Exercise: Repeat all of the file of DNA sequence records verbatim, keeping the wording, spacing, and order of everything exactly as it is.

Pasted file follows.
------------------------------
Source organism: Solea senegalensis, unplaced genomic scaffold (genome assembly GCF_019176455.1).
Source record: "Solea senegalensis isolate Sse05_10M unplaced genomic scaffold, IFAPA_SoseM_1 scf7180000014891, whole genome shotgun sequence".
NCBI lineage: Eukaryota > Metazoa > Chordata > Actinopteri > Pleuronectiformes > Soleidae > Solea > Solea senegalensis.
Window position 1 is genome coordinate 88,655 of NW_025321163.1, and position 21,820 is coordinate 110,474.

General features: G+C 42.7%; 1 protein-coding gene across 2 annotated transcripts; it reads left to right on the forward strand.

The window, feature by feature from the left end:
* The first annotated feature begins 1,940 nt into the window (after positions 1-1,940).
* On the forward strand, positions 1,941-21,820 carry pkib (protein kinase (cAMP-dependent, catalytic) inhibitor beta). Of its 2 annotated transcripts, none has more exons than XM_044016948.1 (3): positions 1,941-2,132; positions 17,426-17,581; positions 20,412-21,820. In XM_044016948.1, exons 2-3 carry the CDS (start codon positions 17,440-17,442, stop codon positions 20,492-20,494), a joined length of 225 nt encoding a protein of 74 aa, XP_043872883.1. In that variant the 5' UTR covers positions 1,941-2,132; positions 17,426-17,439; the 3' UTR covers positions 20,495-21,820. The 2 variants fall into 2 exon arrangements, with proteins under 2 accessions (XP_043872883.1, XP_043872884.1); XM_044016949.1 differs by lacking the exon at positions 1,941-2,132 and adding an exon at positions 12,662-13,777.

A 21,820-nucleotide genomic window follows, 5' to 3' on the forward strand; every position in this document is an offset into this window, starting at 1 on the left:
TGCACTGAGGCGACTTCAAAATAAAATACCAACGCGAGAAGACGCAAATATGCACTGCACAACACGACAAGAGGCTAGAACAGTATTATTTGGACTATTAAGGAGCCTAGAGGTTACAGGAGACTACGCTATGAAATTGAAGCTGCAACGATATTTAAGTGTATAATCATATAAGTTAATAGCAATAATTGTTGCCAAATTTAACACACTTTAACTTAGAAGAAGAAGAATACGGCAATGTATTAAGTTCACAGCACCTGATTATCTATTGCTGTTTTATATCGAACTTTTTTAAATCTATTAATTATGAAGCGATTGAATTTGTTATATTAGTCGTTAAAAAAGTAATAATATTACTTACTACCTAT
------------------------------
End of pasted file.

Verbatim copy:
Source organism: Solea senegalensis, unplaced genomic scaffold (genome assembly GCF_019176455.1).
Source record: "Solea senegalensis isolate Sse05_10M unplaced genomic scaffold, IFAPA_SoseM_1 scf7180000014891, whole genome shotgun sequence".
NCBI lineage: Eukaryota > Metazoa > Chordata > Actinopteri > Pleuronectiformes > Soleidae > Solea > Solea senegalensis.
Window position 1 is genome coordinate 88,655 of NW_025321163.1, and position 21,820 is coordinate 110,474.

General features: G+C 42.7%; 1 protein-coding gene across 2 annotated transcripts; it reads left to right on the forward strand.

The window, feature by feature from the left end:
* The first annotated feature begins 1,940 nt into the window (after positions 1-1,940).
* On the forward strand, positions 1,941-21,820 carry pkib (protein kinase (cAMP-dependent, catalytic) inhibitor beta). Of its 2 annotated transcripts, none has more exons than XM_044016948.1 (3): positions 1,941-2,132; positions 17,426-17,581; positions 20,412-21,820. In XM_044016948.1, exons 2-3 carry the CDS (start codon positions 17,440-17,442, stop codon positions 20,492-20,494), a joined length of 225 nt encoding a protein of 74 aa, XP_043872883.1. In that variant the 5' UTR covers positions 1,941-2,132; positions 17,426-17,439; the 3' UTR covers positions 20,495-21,820. The 2 variants fall into 2 exon arrangements, with proteins under 2 accessions (XP_043872883.1, XP_043872884.1); XM_044016949.1 differs by lacking the exon at positions 1,941-2,132 and adding an exon at positions 12,662-13,777.

A 21,820-nucleotide genomic window follows, 5' to 3' on the forward strand; every position in this document is an offset into this window, starting at 1 on the left:
TGCACTGAGGCGACTTCAAAATAAAATACCAACGCGAGAAGACGCAAATATGCACTGCACAACACGACAAGAGGCTAGAACAGTATTATTTGGACTATTAAGGAGCCTAGAGGTTACAGGAGACTACGCTATGAAATTGAAGCTGCAACGATATTTAAGTGTATAATCATATAAGTTAATAGCAATAATTGTTGCCAAATTTAACACACTTTAACTTAGAAGAAGAAGAATACGGCAATGTATTAAGTTCACAGCACCTGATTATCTATTGCTGTTTTATATCGAACTTTTTTAAATCTATTAATTATGAAGCGATTGAATTTGTTATATTAGTCGTTAAAAAAGTAATAATATTACTTACTACCTAT